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How to Host a Budget Friendly Thanksgiving Feast

October 26, 2015

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Are you hosting Thanksgiving this year? Need to be an awesome Thanksgiving host on a budget? Here are budget-friendly ways to throw a great Thanksgiving feast! via @shoeahohlicnomore

Pumpkin pie, cranberry dressing, sweet potato casserole, and of course the Turkey all come to mind when planning Thanksgiving dinner. All of our family favorites are a delicious once a year treat, but they certainly come at a cost.

Did you know that, according to the American Farm Bureau Federation, the average cost of a Thanksgiving dinner has hovered at just under $50 per person for the past several years now? That’s a lot of money! Even if you don’t spend that much per person, even a quarter of that cost really starts to add up the more friends and family you add around your dinner table.

If you’re hosting Thanksgiving dinner this year, don’t agonize over the cost. Here’s how to host a budget friendly Thanksgiving feast for your friends and family.

Make the Most of Coupons

When you go grocery shopping for Thanksgiving meal ingredients, make sure you’re using apps to earn cash back rewards on everyday purchases. Also make sure you have a reward card for the grocery stores you know you’ll shop at for Thanksgiving meal shopping.

If you don’t already have a card, go to the store now and get one. You may be able to earn valuable coupons or even cash back through your everyday shopping to get a great deal on your Thanksgiving feast groceries.

Budget for Your Turkey

When you go to buy your turkey make sure you allot for 1 pound per person, or 1.5 pounds if you really enjoy turkey leftovers. Since the price of turkey will only steadily incline as we get closer to Thanksgiving. You may want to consider buying a frozen turkey now, and stashing it in your freezer until the week of Thanksgiving. You’ll save quite a bit on the price per pound, meaning that you’ll be slashing the overall price per meal for your guests.

Create Filling and Inexpensive Sides

Vegetables and casseroles are budget friendly foods to have at your Thanksgiving feast. When buying the ingredients you need for these dishes, make sure to check the frozen food aisle for the cost per unit before you leave the store. Certain things like green beans, corn, and mixed vegetables will be much less expensive than the price of fresh produce.

Host a Potluck

One of the most inexpensive ways to host a budget friendly Thanksgiving Feast is to simply host a potluck. You’re price per meal per person can still hover at $50, but spread out over multiple families, no one will feel the financial brunt of hosting.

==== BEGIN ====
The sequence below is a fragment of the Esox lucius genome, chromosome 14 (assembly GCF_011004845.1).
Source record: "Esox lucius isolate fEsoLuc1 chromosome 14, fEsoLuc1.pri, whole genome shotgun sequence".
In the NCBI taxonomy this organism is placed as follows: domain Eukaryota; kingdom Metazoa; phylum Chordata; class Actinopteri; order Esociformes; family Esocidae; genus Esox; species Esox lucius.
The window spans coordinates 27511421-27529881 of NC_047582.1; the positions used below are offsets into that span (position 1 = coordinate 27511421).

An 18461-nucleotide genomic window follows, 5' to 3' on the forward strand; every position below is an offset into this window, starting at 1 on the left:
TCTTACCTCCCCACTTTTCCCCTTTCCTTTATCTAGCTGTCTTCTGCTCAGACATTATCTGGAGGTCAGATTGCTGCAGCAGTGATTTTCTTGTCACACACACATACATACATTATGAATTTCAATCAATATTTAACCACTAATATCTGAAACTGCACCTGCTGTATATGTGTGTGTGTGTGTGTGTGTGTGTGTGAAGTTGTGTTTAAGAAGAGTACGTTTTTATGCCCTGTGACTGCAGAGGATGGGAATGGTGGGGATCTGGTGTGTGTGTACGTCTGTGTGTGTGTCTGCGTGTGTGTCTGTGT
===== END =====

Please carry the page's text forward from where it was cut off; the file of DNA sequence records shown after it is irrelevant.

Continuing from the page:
Offer to provide the turkey and pumpkin pie, but ask everyone else to bring a side dish, bottle of wine, bread, or desserts. Potlucks are also a great way to make sure everyone at the meal has something that they enjoy and will look forward to eating. Also ask your guest to be sure to bring along enough copies of their recipe so that everyone can enjoy their dish throughout the rest of the year as well.

Do What Works for Your Family

Thanksgiving is only as expensive as you choose to make it. Maybe you’re not big on turkey and everyone would rather have a ham or fish filet. Make cake instead of pie or even forgo the fresh cranberry dressing. Don’t feel compelled to serve a dish just because tradition calls for it. Serve the foods you know your family likes best, and ask everyone to pitch in by bringing their favorite dish. By actively trying to cut back on costs and save money through coupons and cash back rewards programs, you’ll be able to slash that price per person and enjoy a budget friendly Thanksgiving feast with your family.

How do you plan on saving money on Thanksgiving this year?

*Part of Financially Savvy Saturdays on brokeGIRLrich, A Disease Called Debt and Shoeaholic No More*

Are you hosting Thanksgiving this year? Need to be an awesome Thanksgiving host on a budget? Here are budget-friendly ways to throw a great Thanksgiving feast! via @shoeahohlicnomore

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Kristi Muse